But it was the second encounter that came to mind as YBO sang his praise last week. I was at the back of the hall on June 19 2015, in company of our finance head Oyindamola as he gave a keynote during the annual Yes! Magazine Anniversary Lecture Series.

And this man, whose insight gave Nigeria an agency that can rub shoulders with any other from anywhere in the world, stood there, talking about not being able to secure a bank loan some 28 years ago.

We all know the story of Insight. We are familiar with Shobanjo’s history and exploits. But prior to that moment, no one had put it to me in such simple details. No one had broken it down the way he did himself. It’s the kind of moment I wish I captured in video.

28 years ago I was chasing the banks to get a N10million loan. We were trying to raise money to buy different things, including three Volkswagen cars for our senior staff. Of course no bank gave us the money.’

Each of the cars was N3k at the time.

‘Now, 28 years later, we are being offered N2 billion credit line’, he told the packed hall.

Shobanjo (who’s now 71 by the way) said many things at the Yes! Lecture, as you’ll find HERE.

But my takeaway is simple: I’ve visited Insight at least twice in the past one month. I have an idea of the organisation’s exploits and Shobanjo’s standing, in spite of all the tsunami that’s sweeping many in that sector away.

I’m fascinated by how his 11 companies are spread across various industries, from real estate to public relations and security. Stunned by how Troyka is employing 18,000 people. Eighteen thousand!

I know many young people who want what he has. I know many who are dreaming big and hoping for fortune.

I know many who have only spent five years but are already wondering why it’s not happened yet.

Just look at where Shobanjo is coming from. Ask around about all the lost pitches and bad deals and wasted accounts. Ask about all the ‘NOs’ he’s received on the way here. Ask about all the headaches and heartaches and nightmares.

Then ask yourself: what are you doing today that can prepare you to become bigger than Shobanjo tomorrow?

What are you doing today that can make people who have never met you decorate their office with your portrait?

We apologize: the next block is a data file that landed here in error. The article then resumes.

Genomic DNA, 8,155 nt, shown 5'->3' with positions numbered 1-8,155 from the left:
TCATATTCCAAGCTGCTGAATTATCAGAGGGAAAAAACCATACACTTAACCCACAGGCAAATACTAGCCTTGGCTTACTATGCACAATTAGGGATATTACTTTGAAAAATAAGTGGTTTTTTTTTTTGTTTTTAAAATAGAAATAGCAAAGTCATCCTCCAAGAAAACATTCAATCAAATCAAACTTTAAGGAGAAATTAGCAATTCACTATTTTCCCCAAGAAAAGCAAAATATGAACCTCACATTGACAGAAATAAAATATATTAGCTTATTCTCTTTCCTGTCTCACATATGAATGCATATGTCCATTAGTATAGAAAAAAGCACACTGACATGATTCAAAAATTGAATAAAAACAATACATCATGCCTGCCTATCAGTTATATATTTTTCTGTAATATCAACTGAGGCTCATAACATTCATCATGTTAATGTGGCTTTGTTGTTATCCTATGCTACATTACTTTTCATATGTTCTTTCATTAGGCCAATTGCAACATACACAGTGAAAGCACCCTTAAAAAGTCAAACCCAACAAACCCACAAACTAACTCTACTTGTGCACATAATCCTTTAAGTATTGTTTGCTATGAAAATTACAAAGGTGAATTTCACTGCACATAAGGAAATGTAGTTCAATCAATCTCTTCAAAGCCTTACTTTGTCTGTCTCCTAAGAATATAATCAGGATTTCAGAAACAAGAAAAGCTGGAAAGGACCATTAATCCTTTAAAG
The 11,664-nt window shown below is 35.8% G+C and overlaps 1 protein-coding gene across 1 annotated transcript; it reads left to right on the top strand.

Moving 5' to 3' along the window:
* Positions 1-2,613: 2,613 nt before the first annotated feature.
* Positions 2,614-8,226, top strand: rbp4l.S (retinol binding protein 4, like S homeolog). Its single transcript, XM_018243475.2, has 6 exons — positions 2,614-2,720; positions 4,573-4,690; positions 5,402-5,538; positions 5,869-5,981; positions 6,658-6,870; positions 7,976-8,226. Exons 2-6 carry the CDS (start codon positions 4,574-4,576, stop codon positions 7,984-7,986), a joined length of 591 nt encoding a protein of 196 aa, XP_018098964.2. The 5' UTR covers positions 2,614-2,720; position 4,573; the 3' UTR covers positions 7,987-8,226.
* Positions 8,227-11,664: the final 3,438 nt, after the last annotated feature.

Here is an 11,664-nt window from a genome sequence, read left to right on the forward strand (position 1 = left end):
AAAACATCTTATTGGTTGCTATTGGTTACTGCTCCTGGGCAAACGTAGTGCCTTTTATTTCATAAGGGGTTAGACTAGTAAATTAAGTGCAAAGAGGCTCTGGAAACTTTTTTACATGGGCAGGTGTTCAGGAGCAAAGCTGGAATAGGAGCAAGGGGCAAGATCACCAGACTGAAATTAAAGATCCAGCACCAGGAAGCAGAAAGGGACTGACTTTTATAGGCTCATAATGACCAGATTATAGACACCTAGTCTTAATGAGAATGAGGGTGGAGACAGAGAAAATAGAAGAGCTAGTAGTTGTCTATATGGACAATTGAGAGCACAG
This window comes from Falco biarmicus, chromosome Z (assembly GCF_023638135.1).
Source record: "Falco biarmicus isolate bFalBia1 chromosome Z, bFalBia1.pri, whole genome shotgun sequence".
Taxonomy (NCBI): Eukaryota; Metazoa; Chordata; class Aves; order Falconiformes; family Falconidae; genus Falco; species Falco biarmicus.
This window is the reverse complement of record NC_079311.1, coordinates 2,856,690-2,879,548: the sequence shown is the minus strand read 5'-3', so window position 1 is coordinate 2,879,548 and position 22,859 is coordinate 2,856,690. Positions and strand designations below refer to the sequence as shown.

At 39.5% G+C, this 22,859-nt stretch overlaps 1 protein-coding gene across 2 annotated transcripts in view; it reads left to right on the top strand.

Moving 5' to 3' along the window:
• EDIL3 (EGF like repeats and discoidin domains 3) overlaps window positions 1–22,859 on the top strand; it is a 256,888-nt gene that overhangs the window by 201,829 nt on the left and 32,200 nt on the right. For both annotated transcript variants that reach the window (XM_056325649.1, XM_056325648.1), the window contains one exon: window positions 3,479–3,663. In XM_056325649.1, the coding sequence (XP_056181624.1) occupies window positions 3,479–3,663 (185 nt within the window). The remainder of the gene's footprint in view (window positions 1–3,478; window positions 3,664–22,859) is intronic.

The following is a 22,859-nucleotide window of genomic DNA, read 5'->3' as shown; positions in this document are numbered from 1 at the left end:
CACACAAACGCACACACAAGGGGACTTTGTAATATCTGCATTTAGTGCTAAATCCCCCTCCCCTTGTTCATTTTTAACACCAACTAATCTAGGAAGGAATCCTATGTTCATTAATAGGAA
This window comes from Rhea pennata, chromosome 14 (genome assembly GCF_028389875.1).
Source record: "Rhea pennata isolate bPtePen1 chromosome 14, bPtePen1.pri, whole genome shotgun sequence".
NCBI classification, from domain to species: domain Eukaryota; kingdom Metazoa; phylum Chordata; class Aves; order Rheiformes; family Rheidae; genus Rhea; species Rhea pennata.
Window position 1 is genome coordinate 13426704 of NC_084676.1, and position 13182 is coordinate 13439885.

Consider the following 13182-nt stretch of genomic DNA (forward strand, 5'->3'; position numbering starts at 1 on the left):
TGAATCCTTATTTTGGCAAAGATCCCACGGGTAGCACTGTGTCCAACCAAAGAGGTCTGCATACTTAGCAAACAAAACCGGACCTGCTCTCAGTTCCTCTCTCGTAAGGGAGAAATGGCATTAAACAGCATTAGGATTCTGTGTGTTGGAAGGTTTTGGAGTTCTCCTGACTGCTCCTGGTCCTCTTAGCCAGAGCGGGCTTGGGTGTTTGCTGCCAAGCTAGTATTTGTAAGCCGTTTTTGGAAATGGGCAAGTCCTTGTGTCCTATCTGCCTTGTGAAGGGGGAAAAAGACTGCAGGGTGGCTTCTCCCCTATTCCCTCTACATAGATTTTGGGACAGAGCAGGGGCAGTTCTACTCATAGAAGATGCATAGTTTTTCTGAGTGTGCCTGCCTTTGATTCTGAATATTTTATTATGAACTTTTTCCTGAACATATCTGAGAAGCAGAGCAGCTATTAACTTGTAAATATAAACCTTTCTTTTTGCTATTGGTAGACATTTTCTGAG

What are you doing right now that can make people see your portrait someday and go on and on about your greatness?

YBO and Steve Babaeko joined many others for the #PRisdead event at BHM last week.

YBO and Steve Babaeko joined many others for the #PRisdead event at BHM last week.

Let me know the answers!

 

MEANWHILE: Did you read this? WHY YOU MUST NEVER TAKE ACCESS FOR GRANTED

PR Is Dead

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It’s 2015.

It’s July 9, and almost 50 workers at BlackHouse Media, a public relations agency in Lagos, Nigeria are out of patience waiting for June salaries.

A week earlier, the finance team sent a mail to all staff, explaining the delay and promising payment in one week. It’s the first time in many years that the eight year old agency is failing to pay salaries on time.

BlackHouse Media, a member of BHM Group, is by Nigerian definitions a successful agency. It works for two multi-nationals, including the country’s biggest brewer; it works for media giants and has a digital advantage over every competitor in the market. In 2014, the company launched Nigeria’s first PR application, and recorded over 1 billion social media impressions for client campaigns. One year later, it launched its own digital agency, ID Africa.

BHM Group Staff

BHM Group

BlackHouse Media is not struggling. But while staff salaries were only delayed for one week in June (after a cash flow hitch), the same cannot be said for a lot of other agencies in its category.

According to a 2015 survey, only a handful of public relations agencies in Nigeria are able to pay staff and contractors as at when due. A lot of old and new generation agencies are struggling to make ends meet in a market when creative agencies, digital marketing companies and media independents are making a kill.

Why is this so?

Many in the industry believe it is because agencies cannot charge much. Only a few get good budgets and are on retainers.
As a result, only few can keep great talent. The flight from PR into advertising or client side is at an all time high; most of the agencies surveyed have lost senior consultants in the past year.

Only few can do great work.

PR is rarely in the room when management is planning or when the government is strategizing. When we do get called, it is often for traditional media relations or to ‘manage’ press events.

PR Is Dead

Clients complain they do not get value at the level of strategy; that they do not get help navigating social media; that they do not see creativity and innovation, especially in storytelling and community management.